Seligman’s decision to rest all of this on Sennott’s talent is a masterstroke. A young actress whose first credit popped up in 2016 and had not secured a breakout since then, Sennott is superb as she navigates the tonal tightrope between acrid humor and momentous anxiety. The crux of her performance is that she is most often tasked with reacting: to people, to dramatic reveals, and so on. As she walks around the shiva, she is pestered by women noting how “skinny” she is, a change from the fact that she was apparently a rather “chubby” teenager. Her own mother even notes that she looks “like Gwyneth Paltrow on food stamps- and not in a good way.” Pair that with the cascading reveals of Max’s presence, his wife, and a third truly shocking one that I won’t spoil, and it’s clear Danielle is fending off crises on all fronts. Sennott captures a sense of simmering agitation both in her line deliveries and in her movements, the latter making up the majority of her performance. There is a labored nature to the way she walks and dodges her way through the house, and I am truly in awe of the control she exhibits over her eyes and lips, the slightest twitch or widening displaying a whole range of micro-emotions. It makes the comic moments pop even more. There are a whole host of them, but I rewound a moment where she loads and unloads a plate of food multiple times while processing Max’s presence again and again because without a single line uttered, Sennott was hilarious. Her background as a comedian, and especially the physicality of that medium, shines through in the performance.
In this regard, the outstanding supporting cast is tasked with weaving in and out of Sennott’s path to provide wrinkles in Danielle’s story that she must handle and attempt to contain, both for punchlines and existential spirals. Her parents Debbie (Polly Draper) and Joel (Fred Melamed) supply many of these, partially due to their compulsive need to lie and say Danielle has “a few interviews” lined up so that they feel better about her future, or the classic parental predicament of sending the child back and forth to ask each parent if they’re ready to leave, achieving only a further delay of the departure. Melamed and Draper both have rich backgrounds on sitcoms, and they bring the tell-tale caricature of a sitcom character, one that deems to perform in sweeping generalizations to appeal to a wide audience and hones that to be a perfect set of overbearing but generally loving parents. They are matched only by Gordon’s performance as Maya. Her calibrated work immediately reveals she is still interested in Danielle, through awkward eye contact and inside jokes, while also harboring a load of resentment that Danielle has not stayed in better touch houses all the best parts of a neurotic rom com. At one point she announces to Max that she and Danielle attended prom together, and that afterwards she gave Danielle “her first orgasm,” and the number of dynamics both cringe-worthy and hilarious at play in that scene are divinely entertaining. Sennott plays off all of them beautifully, rotating between a harried daughter and lonely young woman while holding on to the slightest bit of hope that things will get better.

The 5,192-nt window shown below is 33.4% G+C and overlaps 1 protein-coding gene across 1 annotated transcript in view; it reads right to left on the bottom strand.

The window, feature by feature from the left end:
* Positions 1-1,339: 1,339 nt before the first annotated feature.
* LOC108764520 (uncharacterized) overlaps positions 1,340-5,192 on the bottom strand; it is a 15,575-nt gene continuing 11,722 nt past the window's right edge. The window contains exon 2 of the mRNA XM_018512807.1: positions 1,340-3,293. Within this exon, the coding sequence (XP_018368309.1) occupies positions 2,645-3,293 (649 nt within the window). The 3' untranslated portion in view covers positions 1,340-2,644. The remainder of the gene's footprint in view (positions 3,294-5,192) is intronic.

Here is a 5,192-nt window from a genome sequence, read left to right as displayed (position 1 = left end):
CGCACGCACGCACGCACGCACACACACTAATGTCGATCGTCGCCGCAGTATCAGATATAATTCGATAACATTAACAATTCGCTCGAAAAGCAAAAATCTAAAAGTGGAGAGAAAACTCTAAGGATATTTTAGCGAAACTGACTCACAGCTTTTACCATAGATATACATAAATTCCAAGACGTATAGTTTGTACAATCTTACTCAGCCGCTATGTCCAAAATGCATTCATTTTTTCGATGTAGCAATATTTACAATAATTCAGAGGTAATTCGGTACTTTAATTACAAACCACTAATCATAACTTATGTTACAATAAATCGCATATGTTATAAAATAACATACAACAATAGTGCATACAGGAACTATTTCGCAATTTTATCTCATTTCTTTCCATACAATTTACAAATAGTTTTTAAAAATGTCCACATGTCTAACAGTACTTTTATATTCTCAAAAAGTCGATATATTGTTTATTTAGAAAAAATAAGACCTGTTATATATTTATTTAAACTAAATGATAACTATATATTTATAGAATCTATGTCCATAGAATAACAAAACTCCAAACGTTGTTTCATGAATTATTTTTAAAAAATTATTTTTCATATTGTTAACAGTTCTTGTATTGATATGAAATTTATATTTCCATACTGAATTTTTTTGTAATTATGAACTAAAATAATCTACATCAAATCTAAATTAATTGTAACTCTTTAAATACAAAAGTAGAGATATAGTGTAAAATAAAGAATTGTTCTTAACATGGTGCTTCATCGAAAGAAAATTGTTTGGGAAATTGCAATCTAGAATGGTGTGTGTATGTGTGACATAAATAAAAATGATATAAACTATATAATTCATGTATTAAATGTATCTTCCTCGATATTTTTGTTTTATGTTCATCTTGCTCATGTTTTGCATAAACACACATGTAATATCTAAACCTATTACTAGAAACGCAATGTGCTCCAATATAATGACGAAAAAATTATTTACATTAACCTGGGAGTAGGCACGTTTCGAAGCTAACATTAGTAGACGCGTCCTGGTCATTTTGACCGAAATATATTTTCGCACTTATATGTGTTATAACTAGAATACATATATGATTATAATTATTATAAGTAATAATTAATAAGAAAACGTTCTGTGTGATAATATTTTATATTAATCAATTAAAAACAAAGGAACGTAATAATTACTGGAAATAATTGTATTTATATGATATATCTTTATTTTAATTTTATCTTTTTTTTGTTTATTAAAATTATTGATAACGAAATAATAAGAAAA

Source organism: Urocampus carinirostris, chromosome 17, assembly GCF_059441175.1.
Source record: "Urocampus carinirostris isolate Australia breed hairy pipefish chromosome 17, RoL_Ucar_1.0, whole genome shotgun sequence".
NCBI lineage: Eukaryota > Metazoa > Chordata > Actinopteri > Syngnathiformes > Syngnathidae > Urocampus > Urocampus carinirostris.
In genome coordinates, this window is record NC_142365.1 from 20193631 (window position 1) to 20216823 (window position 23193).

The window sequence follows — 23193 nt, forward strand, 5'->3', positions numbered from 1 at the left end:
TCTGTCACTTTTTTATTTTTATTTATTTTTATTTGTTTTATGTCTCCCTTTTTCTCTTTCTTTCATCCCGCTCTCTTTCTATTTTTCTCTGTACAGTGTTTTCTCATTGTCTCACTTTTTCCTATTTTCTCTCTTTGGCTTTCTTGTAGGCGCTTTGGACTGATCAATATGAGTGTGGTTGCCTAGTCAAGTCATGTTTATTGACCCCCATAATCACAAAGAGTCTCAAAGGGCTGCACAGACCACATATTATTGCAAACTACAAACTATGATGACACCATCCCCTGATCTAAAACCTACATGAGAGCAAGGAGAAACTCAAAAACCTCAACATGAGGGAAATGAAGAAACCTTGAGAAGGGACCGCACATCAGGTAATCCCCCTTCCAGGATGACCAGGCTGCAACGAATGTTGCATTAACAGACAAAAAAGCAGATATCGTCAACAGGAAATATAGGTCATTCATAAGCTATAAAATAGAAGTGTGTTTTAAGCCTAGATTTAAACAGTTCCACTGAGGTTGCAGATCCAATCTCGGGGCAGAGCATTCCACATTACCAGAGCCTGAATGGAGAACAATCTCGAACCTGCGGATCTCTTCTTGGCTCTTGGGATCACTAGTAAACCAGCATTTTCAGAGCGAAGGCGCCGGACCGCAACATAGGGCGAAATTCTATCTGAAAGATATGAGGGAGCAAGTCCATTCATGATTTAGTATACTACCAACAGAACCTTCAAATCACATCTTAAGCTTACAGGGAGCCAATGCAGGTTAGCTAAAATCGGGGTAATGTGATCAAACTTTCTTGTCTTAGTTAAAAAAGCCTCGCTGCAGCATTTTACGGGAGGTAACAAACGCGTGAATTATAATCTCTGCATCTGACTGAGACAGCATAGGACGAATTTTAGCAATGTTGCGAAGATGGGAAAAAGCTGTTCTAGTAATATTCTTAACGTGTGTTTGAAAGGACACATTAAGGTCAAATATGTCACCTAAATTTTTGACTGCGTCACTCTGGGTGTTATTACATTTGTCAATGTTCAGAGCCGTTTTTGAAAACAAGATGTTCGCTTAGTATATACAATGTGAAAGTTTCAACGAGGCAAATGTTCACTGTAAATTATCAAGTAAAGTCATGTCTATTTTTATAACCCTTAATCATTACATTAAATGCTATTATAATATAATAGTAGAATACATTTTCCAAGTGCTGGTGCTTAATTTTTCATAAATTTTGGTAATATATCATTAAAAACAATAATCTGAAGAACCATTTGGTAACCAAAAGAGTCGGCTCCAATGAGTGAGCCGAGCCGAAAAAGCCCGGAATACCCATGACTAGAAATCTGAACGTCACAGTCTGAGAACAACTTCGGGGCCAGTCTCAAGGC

Shiva Baby is the sort of movie I watch and step away from with an instantaneous rush to want and sit down at my computer to write my own story. Seligman’s work is electrifying in that way, reminding you of what can be accomplished with a stellar script, a great eye at the camera, and a cast prepared to go for broke at each ensuing turn into further madness. If that’s not enough to convince you to drop the $4.99 to rent it on Prime, I leave with one final push, a recognition of the marker of a movie destined to be iconic, that sought-after one-liner you can shout at your friends and family whether it fits the situation or not: “Who brings a fucking baby to a shiva?”